But more importantly perhaps, today’s Gospel also gives us, from the very mouth of Our Lord, some specific instructions on what to do, and what not to do, in those last days, in order to prepare for them. Let’s dwell upon two of them.

Many will come in my name, there will be many false Christs and false prophets. Do not be fooled by false Christs and false prophets, people coming in the name of Christ but distorting His doctrine. This recommendation seems written for this very period in history, in which so many, while continuing to bear the name of Catholic, are promoting an understanding of the faith which is nothing short of its total dissolution. Any teaching that contradicts in any way the teaching handed down by Tradition, or that proclaims to be a new path to a new understanding of the faith and moral practices that are at odds with those of Tradition or put them in brackets, must be rejected: it is an attempt of Satan to lead souls away from Christ. This deception reaches its climax when error or depravity comes from those in the Church responsible for teaching the faith in all its purity; it is the abomination of the desolation, the substitution of man for God, it is the worship of man, it is the rotten fruit of the heresy of modernism, the principle tenet of which, as Pope St Pius X pointed out with amazing clarity, is the distorted belief that whatever comes from inside of me is good, the crooked conviction that religion is about what makes me feel good about myself. This is truly the abomination when it continues to hide itself under the name of Catholicism, using its vocabulary but subtly changing its meaning. We must not let ourselves be deceived, but must stand firm with Christ, with the apostles, with the defined dogma and ever relevant moral practices of the Church. 

The second recommendation of Our Lord that we can reflect upon this morning is: Let them flee to the mountains. We know from the oration for the feast of St Catherine of Alexandria which is today, 25 November, that the mountain is none other than Christ Himself. To flee to the mountain means therefore to take refuge in the Life of Christ, living like Him, studying Him, becoming more and more like Him. Like the apostles, we must climb with Him the mount of the Transfiguration where we will see Him radiant with glory, but mysteriously covered with the opprobrium of the Passion, the Lamb of God in glory, and yet, as the Apocalypse tells us, “as it were slain” (Ap 5:6). We must, with St John of the Cross, whom we honoured yesterday, climb the steep ascent of Mt Carmel, the path of which is strewn with rocks and thorns, lined with precipices and deviant paths that lead away from Christ and back down to the valley of death and perdition.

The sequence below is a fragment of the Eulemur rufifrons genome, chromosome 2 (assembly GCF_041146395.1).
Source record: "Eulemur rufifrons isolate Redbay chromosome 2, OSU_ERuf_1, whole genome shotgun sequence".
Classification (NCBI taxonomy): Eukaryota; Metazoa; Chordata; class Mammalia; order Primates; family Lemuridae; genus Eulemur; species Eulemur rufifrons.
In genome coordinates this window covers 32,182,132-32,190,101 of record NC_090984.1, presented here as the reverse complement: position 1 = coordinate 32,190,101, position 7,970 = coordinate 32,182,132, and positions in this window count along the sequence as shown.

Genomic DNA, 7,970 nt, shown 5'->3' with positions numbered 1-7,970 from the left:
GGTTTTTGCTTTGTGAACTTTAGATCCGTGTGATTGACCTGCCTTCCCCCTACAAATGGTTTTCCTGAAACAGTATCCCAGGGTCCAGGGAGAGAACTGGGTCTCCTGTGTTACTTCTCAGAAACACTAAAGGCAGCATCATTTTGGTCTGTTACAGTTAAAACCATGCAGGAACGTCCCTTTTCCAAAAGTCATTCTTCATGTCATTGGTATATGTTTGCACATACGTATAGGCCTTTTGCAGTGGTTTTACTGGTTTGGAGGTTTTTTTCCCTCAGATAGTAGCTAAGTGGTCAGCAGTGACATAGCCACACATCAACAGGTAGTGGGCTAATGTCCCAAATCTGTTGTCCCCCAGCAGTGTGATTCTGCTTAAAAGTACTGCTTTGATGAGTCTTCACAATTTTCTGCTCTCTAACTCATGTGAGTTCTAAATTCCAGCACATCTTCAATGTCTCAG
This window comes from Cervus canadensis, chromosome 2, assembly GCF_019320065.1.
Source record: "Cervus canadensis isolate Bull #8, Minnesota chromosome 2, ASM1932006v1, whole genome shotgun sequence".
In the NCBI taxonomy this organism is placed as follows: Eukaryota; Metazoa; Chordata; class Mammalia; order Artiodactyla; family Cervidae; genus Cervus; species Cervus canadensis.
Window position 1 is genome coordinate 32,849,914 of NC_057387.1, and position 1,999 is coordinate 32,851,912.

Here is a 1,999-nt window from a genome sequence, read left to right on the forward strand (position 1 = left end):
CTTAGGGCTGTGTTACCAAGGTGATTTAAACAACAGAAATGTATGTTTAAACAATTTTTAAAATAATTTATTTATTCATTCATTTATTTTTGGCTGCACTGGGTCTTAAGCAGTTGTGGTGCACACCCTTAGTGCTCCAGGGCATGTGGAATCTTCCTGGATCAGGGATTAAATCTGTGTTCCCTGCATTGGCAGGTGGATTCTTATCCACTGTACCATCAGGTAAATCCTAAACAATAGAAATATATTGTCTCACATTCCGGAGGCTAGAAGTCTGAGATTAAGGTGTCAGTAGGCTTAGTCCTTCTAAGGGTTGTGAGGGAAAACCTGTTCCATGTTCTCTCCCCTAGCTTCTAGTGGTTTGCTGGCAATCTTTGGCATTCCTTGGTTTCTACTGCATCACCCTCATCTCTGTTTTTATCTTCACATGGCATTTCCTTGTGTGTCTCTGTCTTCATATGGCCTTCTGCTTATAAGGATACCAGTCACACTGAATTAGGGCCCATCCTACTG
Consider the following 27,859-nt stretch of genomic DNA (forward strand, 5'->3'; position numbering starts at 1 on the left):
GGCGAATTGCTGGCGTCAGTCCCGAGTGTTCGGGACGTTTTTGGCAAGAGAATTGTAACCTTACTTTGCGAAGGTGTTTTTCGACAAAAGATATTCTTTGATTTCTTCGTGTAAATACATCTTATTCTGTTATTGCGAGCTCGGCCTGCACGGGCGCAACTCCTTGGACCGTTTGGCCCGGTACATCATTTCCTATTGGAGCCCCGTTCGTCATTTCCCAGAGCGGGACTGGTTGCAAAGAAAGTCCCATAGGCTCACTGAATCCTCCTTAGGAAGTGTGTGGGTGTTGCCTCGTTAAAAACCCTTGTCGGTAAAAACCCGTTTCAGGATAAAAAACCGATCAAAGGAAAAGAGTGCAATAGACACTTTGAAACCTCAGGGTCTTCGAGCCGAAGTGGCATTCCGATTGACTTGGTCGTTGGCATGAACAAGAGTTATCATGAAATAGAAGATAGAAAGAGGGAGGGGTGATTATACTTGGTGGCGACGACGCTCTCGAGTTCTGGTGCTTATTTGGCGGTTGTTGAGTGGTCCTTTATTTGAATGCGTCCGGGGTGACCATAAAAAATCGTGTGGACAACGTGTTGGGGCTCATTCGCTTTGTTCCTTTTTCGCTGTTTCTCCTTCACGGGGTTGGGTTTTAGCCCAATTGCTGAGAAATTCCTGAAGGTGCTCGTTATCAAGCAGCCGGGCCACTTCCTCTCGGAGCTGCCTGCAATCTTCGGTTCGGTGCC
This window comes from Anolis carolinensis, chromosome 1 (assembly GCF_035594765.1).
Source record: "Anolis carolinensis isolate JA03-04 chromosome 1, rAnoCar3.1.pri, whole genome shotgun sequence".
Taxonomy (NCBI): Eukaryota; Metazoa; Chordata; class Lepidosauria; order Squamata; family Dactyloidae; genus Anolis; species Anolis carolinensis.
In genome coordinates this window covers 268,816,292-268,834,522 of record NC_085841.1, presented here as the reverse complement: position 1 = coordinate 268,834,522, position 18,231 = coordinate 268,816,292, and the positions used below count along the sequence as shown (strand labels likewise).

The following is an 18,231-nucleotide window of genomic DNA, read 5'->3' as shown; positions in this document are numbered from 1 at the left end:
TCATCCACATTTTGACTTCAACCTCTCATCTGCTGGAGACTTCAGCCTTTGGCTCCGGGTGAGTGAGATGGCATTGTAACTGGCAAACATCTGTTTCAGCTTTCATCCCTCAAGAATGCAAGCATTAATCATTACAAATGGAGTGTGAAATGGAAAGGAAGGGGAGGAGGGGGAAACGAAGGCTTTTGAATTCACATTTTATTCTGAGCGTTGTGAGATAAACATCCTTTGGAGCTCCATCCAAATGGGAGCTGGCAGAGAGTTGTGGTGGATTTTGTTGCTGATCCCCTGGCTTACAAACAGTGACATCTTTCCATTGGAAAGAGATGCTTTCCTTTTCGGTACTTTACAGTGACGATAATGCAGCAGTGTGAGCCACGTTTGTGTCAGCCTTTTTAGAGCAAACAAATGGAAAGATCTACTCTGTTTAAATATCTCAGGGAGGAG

To climb that mountain means to leave behind the pleasures of the world: the leisures, the food and drink, the flesh, the independence, the proud conviction that we know what is best. Just as for the mountain climber, listening to the guide and obeying him become vital, whereas ignoring him means running the terrible risk of being led astray by the deceptions of the Enemy. This is all the more important when we consider, as St John of the Cross teaches us, that at a certain stage of the spiritual life, the path, which was clear at the start, is no longer evident. Only obedience to a trusted and sure guide can keep us from being lost. As the prophet Isaiah warned:  Thy ears shall hear the word of one admonishing thee behind thy back: This is the way, walk ye in it: and go not aside neither to the right hand, nor to the left (Is 30:21).

And so let us go forward, let us march, let us not heed the pricks of the thorns, the loss of worldly and futile comforts, let us generously give all to Christ Our Lord, holding nothing back, certain that, in the words of St Paul, we will be filled with the knowledge of the will of God, in all wisdom and spiritual understanding: that we may walk worthy of God, in all things pleasing, being fruitful in every good work in Christ Jesus, for even though the universe as we know it will pass away, His words remain forever.